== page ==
Cricket great Shane Warne believes the standard of spin bowling in Australia is “going downhill fast” due to the increase of drop-in wickets in the Sheffield Shield.
Although there is a seemingly endless number of pacemen worthy of Test selection, Australia’s spin bowling choices are worryingly limited.
None of the Sheffield Shield’s 20 highest wicket-takers during the 2019/20 season were spin bowlers. The competition’s only consistent tweaker was Steve O’Keefe, who snared 16 dismissals in five matches. However, the Blues veteran was not offered a contract by New South Wales for next season.
The lack of experienced spin bowlers will become more apparent next year when Australia tours India in April. Australia has not won a Test series in the subcontinent for almost a decade, and will need a vigorous spin bowling department to topple Virat Kohli’s men at home.
Speaking at the launch of Advanced Hair Studio’s new website, Warne called for Sheffield Shield teams to habitually pick a specialist spinner for every first class match next summer so they can learn to bowl in varying conditions, otherwise the standard will continue to drop.
“A spinner should play every single game, no matter what the conditions are like, so that particular spinners can learn how to bowl on day one or day four,” Warne said.
“Once upon a time, every state had completely different conditions. Now, there’s a lot of drop-in pitches – Adelaide, Melbourne, Perth is now a drop-in pitch in the new stadium.
“We’ve got to be careful it’s not too much the same. The states want to win so badly, that sometimes they leave out a spinner, rather than thinking long-term.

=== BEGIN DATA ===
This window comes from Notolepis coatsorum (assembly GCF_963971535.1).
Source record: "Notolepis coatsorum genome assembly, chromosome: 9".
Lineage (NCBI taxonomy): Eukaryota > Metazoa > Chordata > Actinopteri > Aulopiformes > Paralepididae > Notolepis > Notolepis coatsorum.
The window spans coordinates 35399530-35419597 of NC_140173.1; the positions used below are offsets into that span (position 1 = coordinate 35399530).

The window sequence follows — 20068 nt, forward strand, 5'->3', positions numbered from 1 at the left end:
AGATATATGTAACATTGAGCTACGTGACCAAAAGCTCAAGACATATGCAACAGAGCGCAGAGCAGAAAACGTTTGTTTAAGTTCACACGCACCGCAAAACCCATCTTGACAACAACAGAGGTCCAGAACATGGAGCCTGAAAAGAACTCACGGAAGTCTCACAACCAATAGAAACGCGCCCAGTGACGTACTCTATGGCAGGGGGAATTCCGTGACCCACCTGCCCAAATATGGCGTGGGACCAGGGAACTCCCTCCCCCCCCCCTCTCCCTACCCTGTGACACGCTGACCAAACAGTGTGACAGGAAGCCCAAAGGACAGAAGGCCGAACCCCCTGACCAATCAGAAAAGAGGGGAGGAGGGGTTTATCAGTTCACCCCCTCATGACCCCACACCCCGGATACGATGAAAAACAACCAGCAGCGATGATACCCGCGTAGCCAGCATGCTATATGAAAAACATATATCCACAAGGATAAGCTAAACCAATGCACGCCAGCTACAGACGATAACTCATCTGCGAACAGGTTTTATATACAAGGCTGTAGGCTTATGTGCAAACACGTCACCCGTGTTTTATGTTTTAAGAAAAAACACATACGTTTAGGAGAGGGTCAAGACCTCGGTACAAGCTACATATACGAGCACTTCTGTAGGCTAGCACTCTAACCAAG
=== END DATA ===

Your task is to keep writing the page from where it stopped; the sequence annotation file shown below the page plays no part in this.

“At the moment, they only pick them when the conditions suit.
“We have some good spinners in Australia, but they’re not getting the opportunities.
“Cricket Australia should maybe put some pressure on the states and say, ‘You have to pick one specialist spinner in your team every time.’”
Queenslander Mitchell Swepson, who is arguably Australia’s current second-choice spin bowler for Test selection, was not chosen in multiple Sheffield Shield matches last summer because of pace-friendly conditions.
Earlier this month former international batsman Usman Khawaja raised his concerns for the future of spin bowling in Australia.
“It’s really hard, even for me as a captain, to get (Swepson) into the game when the ball is hooping around corners and you’re playing on really green decks,” Khawaja told Fox Sports News.
“He’s always been a part of our team and he’s always there no matter what the wicket is because he’s such a good bowler. But it’s really hard to get him in the game sometimes because the wickets weren’t really favouring spin.
“I feel for spinners in Australia and we need to be careful here because we have an absolute genius in Nathan Lyon … but who’s coming after him?
“Unless we have spinners playing day in and day out, getting involved in those match scenarios across the country, we’re going to suffer … just like we suffered when Warnie left.”
Swepson was picked in the squad for Australia’s most recent Test match, but is yet to earn a Baggy Green cap.
“Nathan Lyon is one of the best spinners in the world, and we’re so lucky to have a great spinner in Lyon. If something happened to him, we’ve got a spinner with very little first class experience that could be up against some of the best players in the world of spin,” Warne lamented.
“How are they going to learn if you don’t allow them to play state cricket?
“There has to be a responsibility on the states to pick one specialist spinner in every game we play so they learn. And if they don’t, well maybe Cricket Australia has to step in.
“Otherwise spin bowling will go downhill, and is going downhill fast.”
Warne named Swepson, Cameron Boyce, Adam Zampa and Ashton Agar as the contenders for Lyon’s subsidiary at Test level, but hopes the quartet can play as much first class cricket as possible before next year’s Test tour of India.
Warne is a “very proud” ambassador of Advanced Hair Studio, who have developed a new hair loss advice website which provides free advice for COVID-19 victims during the coronavirus pandemic.